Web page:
I'm working on that one...

    All the best,

    Guy.

  5. #5
    Join Date
    May 2007
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    Yes, another devotee of Windpilot.

    I now have a boat slightly larger and went for the next size up. Couldn't really fault it before other than fickle in very light airs but then again what would cope well in those conditions other than something 'electric' and even then.....!

  6. #6
    Alchemist V274's Avatar
    Alchemist V274 is offline Registered User
    Location : Home Norfolk, Boats in Brightlingsea and Ipswich, will work anywhere!
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    Looked at & liked the Hydrovane but funds not available! Found a second hand Sea Feather which has been excellent on my previous and current boat other than in light airs.

    I have found that down wind in F3 or less attaching a supermarket style plastic bag to the vane to act like a paracutue helps.

  7. #7
    Join Date
    Jun 2007
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    Default self steering

    Hi everyone,
    Can't leave this without adding my bit, I'm full of praise for the Sea-Feather. Going to the Azores in 2008,I used it for 13 days it took me, apart from 36 hours with spinnaker up when I used a Raymarine tiller-pilot(take 2, you'll need one for spares)Only touched tiller briefly whilst making adjustments, the harder it blew the better it worked.Will be using it again in 2012 hopefully.
    Happy New Year to all, Nick Bridges(Trapper501, 'Dolphin of Fowey') nick2e1eod@yahoo.co.uk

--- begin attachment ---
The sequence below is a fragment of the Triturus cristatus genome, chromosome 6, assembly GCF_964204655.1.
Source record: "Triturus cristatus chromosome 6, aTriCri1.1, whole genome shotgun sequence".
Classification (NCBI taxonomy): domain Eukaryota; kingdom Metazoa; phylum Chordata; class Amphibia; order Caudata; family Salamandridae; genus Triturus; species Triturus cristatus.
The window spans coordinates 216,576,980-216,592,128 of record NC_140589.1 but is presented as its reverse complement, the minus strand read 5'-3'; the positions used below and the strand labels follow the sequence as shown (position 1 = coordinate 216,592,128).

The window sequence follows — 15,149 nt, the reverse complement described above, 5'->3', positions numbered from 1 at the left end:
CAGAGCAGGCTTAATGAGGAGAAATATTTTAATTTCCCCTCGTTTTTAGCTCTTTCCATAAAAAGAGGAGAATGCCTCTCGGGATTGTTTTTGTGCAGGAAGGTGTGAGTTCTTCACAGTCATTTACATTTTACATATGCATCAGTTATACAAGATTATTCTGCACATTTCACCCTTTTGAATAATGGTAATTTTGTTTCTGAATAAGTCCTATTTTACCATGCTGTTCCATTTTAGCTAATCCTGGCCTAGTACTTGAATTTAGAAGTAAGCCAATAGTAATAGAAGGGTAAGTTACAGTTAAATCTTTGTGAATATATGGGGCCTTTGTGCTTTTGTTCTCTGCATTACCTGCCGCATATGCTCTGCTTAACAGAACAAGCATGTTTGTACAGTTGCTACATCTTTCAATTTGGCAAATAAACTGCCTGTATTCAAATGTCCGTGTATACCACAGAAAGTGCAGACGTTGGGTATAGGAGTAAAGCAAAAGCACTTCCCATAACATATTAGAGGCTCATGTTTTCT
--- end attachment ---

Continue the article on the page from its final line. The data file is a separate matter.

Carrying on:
8. #8
    Join Date
    Dec 2010
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    Default sea feather

    Quote Originally Posted by Karouise View Post
    Looked at & liked the Hydrovane but funds not available! Found a second hand Sea Feather which has been excellent on my previous and current boat other than in light airs.

    I have found that down wind in F3 or less attaching a supermarket style plastic bag to the vane to act like a paracutue helps.
    Quote Originally Posted by nicholas49 View Post
    Hi everyone,
    Can't leave this without adding my bit, I'm full of praise for the Sea-Feather. Going to the Azores in 2008,I used it for 13 days it took me, apart from 36 hours with spinnaker up when I used a Raymarine tiller-pilot(take 2, you'll need one for spares)Only touched tiller briefly whilst making adjustments, the harder it blew the better it worked.Will be using it again in 2012 hopefully.
    Happy New Year to all, Nick Bridges(Trapper501, 'Dolphin of Fowey') nick2e1eod@yahoo.co.uk
    I everyone.
    know you the price about this equipment ? boat 25 feet.
    thanks.

  9. #9
    G12 is offline Registered User
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    So for those of you with Sea Feathers, what maintenance issues have you faced? Are there any issues with things needing regular replacement or has your unit been bombproof? Also, what are your customer service experiences?

    The thing that puts me off a smaller company is the spares availability issue in the future/reliability etc. On the flipside, I am happy to buy something from a smaller company though if it really works and is good value for money as smaller companies can often be better than the big players although Hydrovane's customer service is meant to be top notch.
    The prudent see danger and seek refuge.

  10. #10
    Pye_End's Avatar
    Pye_End is offline Registered User
    Location : N Kent Coast
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    Quote Originally Posted by G12 View Post
    So for those of you with Sea Feathers, what maintenance issues have you faced?
    Nothing broken on mine yet, although it has only been used for some coastal work so far. The wooden leg comes coated with 2 part varnish, but it is well worth putting a lot more on as it tends to catch the sun whilst in the marina. Most of the parts could be fabricated or found pretty easily in the case of failure, but I take your point about one or two of the harder components. A list of suppliers will eventually come in handy.

    Paul is helpful. Might be worth putting that point to him.